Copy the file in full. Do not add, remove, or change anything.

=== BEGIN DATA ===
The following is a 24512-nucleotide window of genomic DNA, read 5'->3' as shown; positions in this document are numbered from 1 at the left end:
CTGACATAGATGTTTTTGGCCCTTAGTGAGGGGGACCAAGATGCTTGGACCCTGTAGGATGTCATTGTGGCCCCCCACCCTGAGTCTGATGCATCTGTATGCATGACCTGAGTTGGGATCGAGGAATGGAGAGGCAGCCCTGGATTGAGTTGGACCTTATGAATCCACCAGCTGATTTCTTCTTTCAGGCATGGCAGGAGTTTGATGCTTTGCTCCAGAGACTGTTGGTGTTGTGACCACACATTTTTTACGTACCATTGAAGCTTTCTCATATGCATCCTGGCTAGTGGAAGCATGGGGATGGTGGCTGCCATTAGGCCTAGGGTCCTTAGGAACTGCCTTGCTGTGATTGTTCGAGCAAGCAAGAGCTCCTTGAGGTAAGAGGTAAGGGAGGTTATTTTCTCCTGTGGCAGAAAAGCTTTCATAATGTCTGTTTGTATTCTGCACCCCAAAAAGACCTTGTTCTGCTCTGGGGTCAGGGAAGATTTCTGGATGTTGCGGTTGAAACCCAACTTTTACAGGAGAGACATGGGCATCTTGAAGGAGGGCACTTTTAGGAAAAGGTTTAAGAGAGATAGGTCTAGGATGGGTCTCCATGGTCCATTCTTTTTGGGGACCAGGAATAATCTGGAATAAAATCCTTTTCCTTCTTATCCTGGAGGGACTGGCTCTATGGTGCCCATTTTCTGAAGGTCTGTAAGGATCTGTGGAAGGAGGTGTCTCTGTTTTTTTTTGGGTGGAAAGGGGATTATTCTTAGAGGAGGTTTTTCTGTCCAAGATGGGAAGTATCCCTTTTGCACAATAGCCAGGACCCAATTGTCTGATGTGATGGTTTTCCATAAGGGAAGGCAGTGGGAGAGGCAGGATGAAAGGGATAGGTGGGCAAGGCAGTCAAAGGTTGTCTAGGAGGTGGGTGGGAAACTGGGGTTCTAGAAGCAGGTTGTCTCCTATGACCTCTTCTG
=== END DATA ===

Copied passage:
The following is a 24512-nucleotide window of genomic DNA, read 5'->3' as shown; positions in this document are numbered from 1 at the left end:
CTGACATAGATGTTTTTGGCCCTTAGTGAGGGGGACCAAGATGCTTGGACCCTGTAGGATGTCATTGTGGCCCCCCACCCTGAGTCTGATGCATCTGTATGCATGACCTGAGTTGGGATCGAGGAATGGAGAGGCAGCCCTGGATTGAGTTGGACCTTATGAATCCACCAGCTGATTTCTTCTTTCAGGCATGGCAGGAGTTTGATGCTTTGCTCCAGAGACTGTTGGTGTTGTGACCACACATTTTTTACGTACCATTGAAGCTTTCTCATATGCATCCTGGCTAGTGGAAGCATGGGGATGGTGGCTGCCATTAGGCCTAGGGTCCTTAGGAACTGCCTTGCTGTGATTGTTCGAGCAAGCAAGAGCTCCTTGAGGTAAGAGGTAAGGGAGGTTATTTTCTCCTGTGGCAGAAAAGCTTTCATAATGTCTGTTTGTATTCTGCACCCCAAAAAGACCTTGTTCTGCTCTGGGGTCAGGGAAGATTTCTGGATGTTGCGGTTGAAACCCAACTTTTACAGGAGAGACATGGGCATCTTGAAGGAGGGCACTTTTAGGAAAAGGTTTAAGAGAGATAGGTCTAGGATGGGTCTCCATGGTCCATTCTTTTTGGGGACCAGGAATAATCTGGAATAAAATCCTTTTCCTTCTTATCCTGGAGGGACTGGCTCTATGGTGCCCATTTTCTGAAGGTCTGTAAGGATCTGTGGAAGGAGGTGTCTCTGTTTTTTTTTGGGTGGAAAGGGGATTATTCTTAGAGGAGGTTTTTCTGTCCAAGATGGGAAGTATCCCTTTTGCACAATAGCCAGGACCCAATTGTCTGATGTGATGGTTTTCCATAAGGGAAGGCAGTGGGAGAGGCAGGATGAAAGGGATAGGTGGGCAAGGCAGTCAAAGGTTGTCTAGGAGGTGGGTGGGAAACTGGGGTTCTAGAAGCAGGTTGTCTCCTATGACCTCTTCTG